The Wisconsin Supreme Court election cost $40 million. There could be a better way
AYESHA RASCOE, HOST:
As we mentioned, Wisconsin voters elected a pro-abortion rights judge to the state Supreme Court. The election also set a new record for most expensive state Supreme Court race, over $40 million by one estimate. And all that money has raised concerns about the independence of state courts. Alicia Bannon is director of the Judiciary Program at the Brennan Center for Justice. She's written about the problems with the current system and some possible solutions. Welcome to the program.
ALICIA BANNON: Thank you.
RASCOE: So what can this very expensive election in Wisconsin tell us about the state of judicial elections around the country?
BANNON: Judicial elections used to be really sleepy affairs, and that is no longer the case. We've increasingly been seeing high-cost, very politicized judicial elections with a lot of money and a lot of special interest attention because state supreme courts are increasingly important venues for protecting key rights like abortion rights, also democracy issues. Partisan gerrymandering was very much on the ballot as well in Wisconsin. And so I think increasingly we are going to see more and more money pouring into these races, particularly in states like Wisconsin, where there may be an opportunity to shift the ideological direction of a court.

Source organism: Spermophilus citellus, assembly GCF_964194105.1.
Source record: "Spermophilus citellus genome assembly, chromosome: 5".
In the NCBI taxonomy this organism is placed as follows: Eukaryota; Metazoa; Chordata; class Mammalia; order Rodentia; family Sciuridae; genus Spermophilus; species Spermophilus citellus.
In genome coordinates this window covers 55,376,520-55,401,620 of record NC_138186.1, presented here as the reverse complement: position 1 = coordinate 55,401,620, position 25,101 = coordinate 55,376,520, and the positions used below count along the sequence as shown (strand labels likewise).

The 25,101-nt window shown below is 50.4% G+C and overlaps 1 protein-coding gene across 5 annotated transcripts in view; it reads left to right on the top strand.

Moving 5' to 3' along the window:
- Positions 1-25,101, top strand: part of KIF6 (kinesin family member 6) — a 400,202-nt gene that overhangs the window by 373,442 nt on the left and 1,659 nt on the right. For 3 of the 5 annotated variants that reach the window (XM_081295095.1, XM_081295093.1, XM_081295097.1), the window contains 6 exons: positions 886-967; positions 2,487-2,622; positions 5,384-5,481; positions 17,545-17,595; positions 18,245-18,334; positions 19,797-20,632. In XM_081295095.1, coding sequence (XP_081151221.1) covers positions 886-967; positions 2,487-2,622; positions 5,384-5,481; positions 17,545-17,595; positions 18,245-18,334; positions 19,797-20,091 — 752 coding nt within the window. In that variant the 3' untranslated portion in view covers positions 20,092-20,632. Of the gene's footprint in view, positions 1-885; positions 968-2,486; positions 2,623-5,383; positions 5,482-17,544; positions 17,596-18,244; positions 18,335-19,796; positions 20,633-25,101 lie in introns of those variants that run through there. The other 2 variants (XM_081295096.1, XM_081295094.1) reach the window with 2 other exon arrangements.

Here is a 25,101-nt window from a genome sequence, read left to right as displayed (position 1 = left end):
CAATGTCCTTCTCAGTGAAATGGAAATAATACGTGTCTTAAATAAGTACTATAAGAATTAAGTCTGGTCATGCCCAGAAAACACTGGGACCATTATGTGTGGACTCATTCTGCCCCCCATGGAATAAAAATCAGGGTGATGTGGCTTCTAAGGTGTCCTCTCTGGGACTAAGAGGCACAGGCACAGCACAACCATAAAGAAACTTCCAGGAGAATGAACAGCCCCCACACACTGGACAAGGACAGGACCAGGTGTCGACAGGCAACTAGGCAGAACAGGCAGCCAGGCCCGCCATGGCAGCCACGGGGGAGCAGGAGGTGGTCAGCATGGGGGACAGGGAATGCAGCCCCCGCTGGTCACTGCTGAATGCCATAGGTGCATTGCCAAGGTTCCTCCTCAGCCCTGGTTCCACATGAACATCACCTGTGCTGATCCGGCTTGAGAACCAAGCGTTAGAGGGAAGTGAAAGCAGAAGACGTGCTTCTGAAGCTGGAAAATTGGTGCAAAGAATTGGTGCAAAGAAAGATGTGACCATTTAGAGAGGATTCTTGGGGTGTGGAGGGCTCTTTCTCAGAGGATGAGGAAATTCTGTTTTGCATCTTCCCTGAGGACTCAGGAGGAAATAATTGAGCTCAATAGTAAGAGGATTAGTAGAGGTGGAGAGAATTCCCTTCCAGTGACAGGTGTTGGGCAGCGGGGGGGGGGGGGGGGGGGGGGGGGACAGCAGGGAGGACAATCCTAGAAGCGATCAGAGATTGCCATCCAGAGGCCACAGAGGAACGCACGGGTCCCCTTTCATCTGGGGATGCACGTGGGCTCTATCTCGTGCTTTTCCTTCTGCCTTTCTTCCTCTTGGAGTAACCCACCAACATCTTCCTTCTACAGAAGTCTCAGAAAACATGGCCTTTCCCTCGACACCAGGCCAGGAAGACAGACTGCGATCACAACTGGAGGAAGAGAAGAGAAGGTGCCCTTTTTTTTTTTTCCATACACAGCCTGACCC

RASCOE: I mean, how do other states handle selecting judges because they don't all run on elections, right?
BANNON: So it varies across the country. Thirty-eight states use elections as part of their system for choosing their highest court judges. In 22 states - and this includes Wisconsin - judges stand in contested elections where you can have multiple candidates vying for a seat. Several other states, 16, use an appointment retention system where judges are initially appointed to the bench, but then they stand in up-or-down retention elections. And then in the remainder of the states, they're either appointments by the governor or, in two states, we have appointments by the state legislature. So there's quite a bit of variation. But elections are quite common, and the U.S. is quite unique in that front, and I think there is good reason for that. Judges aren't supposed to be politicians in robes. Judges are supposed to be deciding cases based on the law in front of them and the facts in front of them.
RASCOE: What could be some possible solutions to those concerns? I know you've written about nominating commissions and argue that they're the best way to go on this, but what is a nominating commission, and how would that work?
BANNON: So I'd highlight two reforms to think about in response to the world that we live in right now with these highly politicized, high-cost judicial races. One would be moving towards a publicly accountable appointment system and, as part of that, having a nominating commission that's independent of the governor that vets judicial candidates in the first instance and provides a short list to the governor. If you have a diverse commission and they operate transparently, that can be a really powerful way of limiting the influence of special interests and addressing some of the concerns about crony dynamics that otherwise can be a big concern in appointment systems.